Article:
b)Quantity lesser than commercial quantity but greater than small quantity

c)commercial quantity

a)RI one year/ Rs.10k fine or both.

b)RI 10 years/Rs.1 lakh, fine or both.

c) RI which shall not be less than ten years but which may extend to twenty years, and shall also be liable to fine which shall not be less than one lakh rupees but which may extend to two lakh rupees.

Manufactured drugs and preparations (Section 21)

a)Small quantity

b)Quantity lesser than commercial quantity but greater than small quantity

c)commercial quantity

a)RI one year/ Rs.10k fine or both. 

b)RI 10 years/Rs.1 lakh, fine or both.

c) RI which shall not be less than ten years but which may extend to twenty years, and shall also be liable to fine which shall not be less than one lakh rupees but which may extend to two lakh rupees.

Psychotropic substances (Section 22)

a)Small quantity

b)Quantity lesser than commercial quantity but greater than small quantity

c)commercial quantity

a)RI one year/ Rs.10k fine or both. 

b)RI 10 years/Rs.1 lakh, fine or both.

c) RI which shall not be less than ten years but which may extend to twenty years, and shall also be liable to fine which shall not be less than one lakh rupees but which may extend to two lakh rupees.

Illegal import/export or transhipment from India of narcotic drugs and psychotropic substances. (Section 23)

a)Small quantity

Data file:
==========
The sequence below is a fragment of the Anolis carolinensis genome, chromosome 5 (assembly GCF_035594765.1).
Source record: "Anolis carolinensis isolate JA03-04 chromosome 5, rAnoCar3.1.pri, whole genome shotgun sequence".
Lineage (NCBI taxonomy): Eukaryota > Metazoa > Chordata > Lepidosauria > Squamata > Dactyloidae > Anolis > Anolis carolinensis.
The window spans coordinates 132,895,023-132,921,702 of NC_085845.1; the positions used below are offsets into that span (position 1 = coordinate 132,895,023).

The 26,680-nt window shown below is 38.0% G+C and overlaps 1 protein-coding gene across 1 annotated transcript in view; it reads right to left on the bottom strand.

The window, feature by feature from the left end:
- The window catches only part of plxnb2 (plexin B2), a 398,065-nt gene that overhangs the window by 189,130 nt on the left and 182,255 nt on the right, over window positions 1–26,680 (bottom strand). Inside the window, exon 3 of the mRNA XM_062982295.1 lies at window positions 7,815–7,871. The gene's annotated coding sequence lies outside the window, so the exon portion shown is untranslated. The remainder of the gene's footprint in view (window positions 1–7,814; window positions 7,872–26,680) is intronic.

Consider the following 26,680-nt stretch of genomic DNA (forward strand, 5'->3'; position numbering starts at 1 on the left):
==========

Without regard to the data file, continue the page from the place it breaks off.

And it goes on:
b)Quantity lesser than commercial quantity but greater than small quantity

c)commercial quantity

a)RI one year/ Rs.10k fine or both.

b)RI 10 years/Rs.1 lakh, fine or both.

c) RI which shall not be less than ten years but which may extend to twenty years, and shall also be liable to fine which shall not be less than one lakh rupees but which may extend to two lakh rupees:

External dealings in narcotic drugs and psychotropic substances(Outside India) (Section 24)

———

c) RI which shall not be less than ten years but which may extend to twenty years, and shall also be liable to fine which shall not be less than one lakh rupees but which may

  extend to two lakh rupees:

Punishment for consumption of any narcotic drug or psychotropic substance. (Section 27)

a)Small quantity

b)Quantity lesser than commercial quantity but greater than small quantity

c)commercial quantity

With RI up to one year, or with fine which may extend to twenty thousand rupees; or with both; and (b) where the narcotic drug or psychotropic substance consumed is other than those specified in or under clause (a), with imprisonment for a term which may extend to six months, or with fine which may extend to ten thousand rupees, or with both.

Quantity and punishment